Sanitary packages Saptari Terai
Over the last few months, Saheen and I worked for a sanitary packages program in Saptari, Terai, Nepal. Last weekend was the moment to distribute over 400 sanitary packages in an information class on menstruation and hygiene, given by Saheen. We’ve done this in two different sessions.The first session was at a local public school where we could give more than 150 young students the necessary information on menstruation and hygiene and a sanitarian package. The students were excited about what they had learned and they were grateful for the package they had received. It was brought to our attention by the school coordinator that many of the students have infections or become ill, more often than in the past. The reason for this is that the water source is not clean enough. The amount of iron and different bacteria in the water is so high it’s not safe to use. This creates a difficult situation, since the distribution of sanitary packages and information on hygiene is important, but when the water that they must use is unsafe, the conditions for the student will not change. The Second session was in the community centre of the village, where we could give over 250 women a class on menstruation and hygiene and a sanitary package. Also here the information and package was receive with great enthusiasm. For this group, we should go back with more packages. The group of women was larger than we were expecting at first. Good to see that there’s so much interest in it.
Next to the sanitary program, there was much more to see and do. Local Women’s Handicrafts Nepal (LWHNepal) is developing a training facility for women in the Saptari region. Here, the women can learn new skills, have a job and create more stability for themselves and others. The centre consists of three different buildings of which two are as good as ready. The middle building and the largest of the three is in full construction. All buildings will have the necessary tools and machines as the basis for a fully functional workshop. The goal is to produce different types of handmade products, to sell in Kathmandu or in other countries. Saheen and I met with some of the women who already work for LWHNepal, these meetings gave me a good idea about how they work at LWHNepal and to what extent they improve the lives of their employees. LWHNepal makes a difference in many ways. By creating a safe environment for women in the community, they will not only help these women, but also their children and families. In addition, the awareness on Fairtrade clothing and handmade products which will change the lives of many child labourers and forced workers in the world.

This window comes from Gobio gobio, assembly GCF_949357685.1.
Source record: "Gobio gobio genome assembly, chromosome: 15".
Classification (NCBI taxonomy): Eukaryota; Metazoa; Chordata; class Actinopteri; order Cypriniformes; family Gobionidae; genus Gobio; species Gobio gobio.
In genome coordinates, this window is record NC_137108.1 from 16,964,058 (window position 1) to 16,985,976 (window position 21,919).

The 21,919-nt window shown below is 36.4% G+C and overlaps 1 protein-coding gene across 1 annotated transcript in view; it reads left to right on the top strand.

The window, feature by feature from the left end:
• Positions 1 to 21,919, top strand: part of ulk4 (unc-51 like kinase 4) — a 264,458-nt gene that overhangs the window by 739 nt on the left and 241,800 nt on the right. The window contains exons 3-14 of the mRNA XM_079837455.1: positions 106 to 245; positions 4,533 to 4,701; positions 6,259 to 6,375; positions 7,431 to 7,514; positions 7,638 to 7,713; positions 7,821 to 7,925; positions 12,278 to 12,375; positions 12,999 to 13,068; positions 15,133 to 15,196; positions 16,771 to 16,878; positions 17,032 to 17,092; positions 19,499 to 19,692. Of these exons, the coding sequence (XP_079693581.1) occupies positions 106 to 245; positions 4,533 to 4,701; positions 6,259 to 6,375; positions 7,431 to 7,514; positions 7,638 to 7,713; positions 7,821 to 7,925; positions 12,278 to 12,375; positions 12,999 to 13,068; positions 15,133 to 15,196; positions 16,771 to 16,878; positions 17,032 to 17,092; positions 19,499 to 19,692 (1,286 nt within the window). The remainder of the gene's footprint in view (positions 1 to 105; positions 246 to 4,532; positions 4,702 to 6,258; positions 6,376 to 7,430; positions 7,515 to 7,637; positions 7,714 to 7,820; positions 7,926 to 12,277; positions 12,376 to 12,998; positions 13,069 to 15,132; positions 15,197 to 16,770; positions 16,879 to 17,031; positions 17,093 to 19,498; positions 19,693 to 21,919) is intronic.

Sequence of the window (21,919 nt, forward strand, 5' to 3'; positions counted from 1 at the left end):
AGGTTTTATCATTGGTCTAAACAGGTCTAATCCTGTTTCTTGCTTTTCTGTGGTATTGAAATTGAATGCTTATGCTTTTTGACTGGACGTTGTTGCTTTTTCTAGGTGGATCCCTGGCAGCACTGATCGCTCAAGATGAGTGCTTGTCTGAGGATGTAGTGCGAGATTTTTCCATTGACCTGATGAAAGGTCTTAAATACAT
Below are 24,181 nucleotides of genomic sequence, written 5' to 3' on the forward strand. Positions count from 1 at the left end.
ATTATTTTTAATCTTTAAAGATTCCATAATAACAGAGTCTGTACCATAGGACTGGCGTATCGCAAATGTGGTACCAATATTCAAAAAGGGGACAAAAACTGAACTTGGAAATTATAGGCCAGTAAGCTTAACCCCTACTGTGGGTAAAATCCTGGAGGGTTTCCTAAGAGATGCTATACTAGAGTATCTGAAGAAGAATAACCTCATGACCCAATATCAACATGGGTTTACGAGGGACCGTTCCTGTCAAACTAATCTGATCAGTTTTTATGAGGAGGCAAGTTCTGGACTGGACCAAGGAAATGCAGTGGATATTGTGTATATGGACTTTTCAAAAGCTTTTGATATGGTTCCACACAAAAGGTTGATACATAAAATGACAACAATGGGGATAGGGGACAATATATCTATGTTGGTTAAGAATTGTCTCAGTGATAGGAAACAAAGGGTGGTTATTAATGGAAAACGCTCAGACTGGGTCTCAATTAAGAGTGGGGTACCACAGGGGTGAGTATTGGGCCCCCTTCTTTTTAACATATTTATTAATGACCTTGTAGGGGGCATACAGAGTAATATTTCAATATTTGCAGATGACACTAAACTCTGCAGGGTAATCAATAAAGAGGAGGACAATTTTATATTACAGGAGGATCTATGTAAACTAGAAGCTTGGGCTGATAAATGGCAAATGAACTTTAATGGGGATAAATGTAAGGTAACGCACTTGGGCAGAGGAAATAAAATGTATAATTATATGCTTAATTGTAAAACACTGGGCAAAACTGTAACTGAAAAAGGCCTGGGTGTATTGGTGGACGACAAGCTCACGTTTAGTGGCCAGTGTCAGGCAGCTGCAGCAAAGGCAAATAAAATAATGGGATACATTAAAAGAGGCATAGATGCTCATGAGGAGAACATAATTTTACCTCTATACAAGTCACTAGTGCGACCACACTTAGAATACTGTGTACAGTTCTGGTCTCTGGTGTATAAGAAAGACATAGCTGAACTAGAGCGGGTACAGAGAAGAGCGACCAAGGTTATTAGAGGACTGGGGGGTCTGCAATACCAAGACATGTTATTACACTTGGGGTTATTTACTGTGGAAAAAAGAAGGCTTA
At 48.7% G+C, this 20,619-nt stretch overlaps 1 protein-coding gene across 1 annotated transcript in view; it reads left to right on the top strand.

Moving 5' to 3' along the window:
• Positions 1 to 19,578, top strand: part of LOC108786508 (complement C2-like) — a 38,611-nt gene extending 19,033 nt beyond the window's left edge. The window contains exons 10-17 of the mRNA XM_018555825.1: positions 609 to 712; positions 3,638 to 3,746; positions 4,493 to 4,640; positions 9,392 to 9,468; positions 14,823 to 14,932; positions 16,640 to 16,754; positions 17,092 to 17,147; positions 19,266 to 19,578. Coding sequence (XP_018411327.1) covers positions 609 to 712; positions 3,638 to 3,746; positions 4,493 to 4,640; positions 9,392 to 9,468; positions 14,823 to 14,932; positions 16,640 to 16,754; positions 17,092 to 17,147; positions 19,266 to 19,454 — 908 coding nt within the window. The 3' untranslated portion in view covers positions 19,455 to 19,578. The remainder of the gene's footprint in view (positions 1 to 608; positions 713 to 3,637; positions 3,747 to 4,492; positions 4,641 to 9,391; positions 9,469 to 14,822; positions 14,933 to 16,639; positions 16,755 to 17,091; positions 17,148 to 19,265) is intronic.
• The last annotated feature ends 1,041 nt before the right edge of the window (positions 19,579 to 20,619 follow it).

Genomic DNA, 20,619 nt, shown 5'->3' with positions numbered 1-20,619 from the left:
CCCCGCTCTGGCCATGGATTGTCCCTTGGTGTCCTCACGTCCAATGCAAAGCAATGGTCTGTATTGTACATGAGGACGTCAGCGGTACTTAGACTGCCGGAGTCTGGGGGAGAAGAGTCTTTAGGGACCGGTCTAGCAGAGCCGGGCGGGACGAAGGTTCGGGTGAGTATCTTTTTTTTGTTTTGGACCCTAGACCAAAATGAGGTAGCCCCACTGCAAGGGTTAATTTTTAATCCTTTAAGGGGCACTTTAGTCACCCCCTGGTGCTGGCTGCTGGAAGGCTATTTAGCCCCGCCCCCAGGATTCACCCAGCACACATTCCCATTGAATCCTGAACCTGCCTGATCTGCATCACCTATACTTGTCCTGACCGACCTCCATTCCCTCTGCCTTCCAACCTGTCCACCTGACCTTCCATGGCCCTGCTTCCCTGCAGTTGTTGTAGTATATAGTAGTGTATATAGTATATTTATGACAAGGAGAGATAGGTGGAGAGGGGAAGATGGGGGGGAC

The third and equally important project we have done is water resources, to find out if the water is clean or not. The goal is to place a water filter system on the premises of Local Women’s Handicrafts, which will not only help its residents and/or employees, but also their family and other people in the surrounding area. One of the most important basic needs of a human being is water. People can stay alive without food for almost 30 to 40 days, but without water one would only survive 2 to 3 days. When the source is contaminated and there is no resources to purify this, people must use unsafe water. A water safety test, performed in January in five different places, the coldest time of the year, revealed that even then the contamination was too high. Now on June 8th, our team retested the water on the exact same sites to see how the level was when the temperature is at its highest. High temperatures give bacteria free range to multiply and create a more dangerous situation. Also keep in mind, that in the warmest period, as we have in May, June and Juli, water is most needed compare to other periods in the year.
It was not my first time in the Terai for me. In My experience it is a region that needs support more over most others. Mainly because of the lack of basic needs such as clean water, health care and education. Although the resources are not in sufficient supply, the community seems to maintain its way of life to form a basis for family and society. By partnering with initiatives like Local Women’s Handicrafts, we have a strong foundation for improving these conditions for the population of this region. This past weekend was a beautiful, but also a confrontational experience. To see how much has already been achieved, but also how much remains to be done.
Foundation Creative Nepal